Joe Strummer Was From Mars
The Future Is Unwritten, on DVD
By Jim Caligiuri,
2:17PM, Wed. Jul. 23, 2008
Mick Jones puts it best. “His style was totally original,” the Clash guitarist says, “and so was his presence.” One of last year’s most critically lauded bio pics, Joe Strummer: The Future Is Unwritten (Legacy), has just been released on DVD. Director and longtime friend Julian Temple details the singer’s life from childhood to his death in 2002 by using Strummer’s own words, taken from his popular BBC radio show, as well as interviews with dozens of friends (Bono, Joe Ely, Johnny Depp, Martin Scorsese, John Cusack, members of the Red Hot Chili Peppers), family members, and lesser known close acquaintances. The results are one of the great music documentaries of all time.
It’s a deeply engaging glimpse into a man of many contradictions, one who was loved for his creativity, unadorned passion for life, and doing what was right. A complex story for sure, yet Temple does a remarkable job presenting it in a way that is straightforward, while capturing Strummer’s boundless spirit.
I found the behind-the-scenes look at the Clash most interesting. Their energy and incongruous-yet-intelligent mashup of musical ideas is something I find missing in most of today’s music. Strummer was more than just the Clash and Temple skillfully shows the various sides of the late John Mellor, from the son of a British diplomat to the depressed post-Clash days that end in the glorious redemption of the Mescaleros.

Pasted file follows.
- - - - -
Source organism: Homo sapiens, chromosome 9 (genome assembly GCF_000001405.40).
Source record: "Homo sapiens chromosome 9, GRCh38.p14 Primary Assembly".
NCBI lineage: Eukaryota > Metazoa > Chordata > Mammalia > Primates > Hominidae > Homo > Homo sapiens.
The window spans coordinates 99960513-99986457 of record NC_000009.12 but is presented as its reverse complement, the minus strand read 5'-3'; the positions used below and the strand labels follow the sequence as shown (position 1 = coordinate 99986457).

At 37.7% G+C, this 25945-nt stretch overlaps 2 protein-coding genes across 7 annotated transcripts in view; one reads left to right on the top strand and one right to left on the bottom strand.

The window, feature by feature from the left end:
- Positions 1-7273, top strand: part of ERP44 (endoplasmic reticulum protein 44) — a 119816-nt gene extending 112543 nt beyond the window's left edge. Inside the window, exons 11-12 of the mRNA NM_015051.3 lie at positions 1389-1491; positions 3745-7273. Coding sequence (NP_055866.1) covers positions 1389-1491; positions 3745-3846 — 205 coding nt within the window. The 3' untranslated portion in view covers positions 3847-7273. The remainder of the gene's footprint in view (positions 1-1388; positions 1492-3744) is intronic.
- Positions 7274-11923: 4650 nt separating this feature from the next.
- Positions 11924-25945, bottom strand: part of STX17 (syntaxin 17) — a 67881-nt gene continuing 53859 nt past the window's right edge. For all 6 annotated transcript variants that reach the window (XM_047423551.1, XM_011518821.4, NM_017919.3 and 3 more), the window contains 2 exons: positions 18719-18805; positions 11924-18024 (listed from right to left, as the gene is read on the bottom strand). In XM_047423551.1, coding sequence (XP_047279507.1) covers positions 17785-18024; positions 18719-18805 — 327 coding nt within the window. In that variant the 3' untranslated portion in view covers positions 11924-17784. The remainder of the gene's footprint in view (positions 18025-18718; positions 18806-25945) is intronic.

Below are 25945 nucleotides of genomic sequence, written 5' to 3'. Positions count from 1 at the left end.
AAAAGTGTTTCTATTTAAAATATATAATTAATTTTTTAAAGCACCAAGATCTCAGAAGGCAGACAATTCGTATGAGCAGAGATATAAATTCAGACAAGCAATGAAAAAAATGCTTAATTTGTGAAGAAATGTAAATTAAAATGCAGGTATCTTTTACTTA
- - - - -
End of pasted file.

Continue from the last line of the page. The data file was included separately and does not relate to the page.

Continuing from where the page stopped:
Beyond the theatrical release, presented in 5.1 Dolby surround sound, the DVD contains more than 100 minutes of interviews that didn’t make it into the movie, titled “Conversations With Joe,” which feels like attending a wake where everyone remembers heart-warming stories about the deceased. It also contains a feature-length commentary by Temple, if you’re into that sort of thing, and the theatrical trailer.
The Future Is Unwritten is not just a flick for music lovers, or Clash lovers, but for those who appreciate unbridled humanity and its repercussions, in a time when such qualities are not only missed but sorely lacking.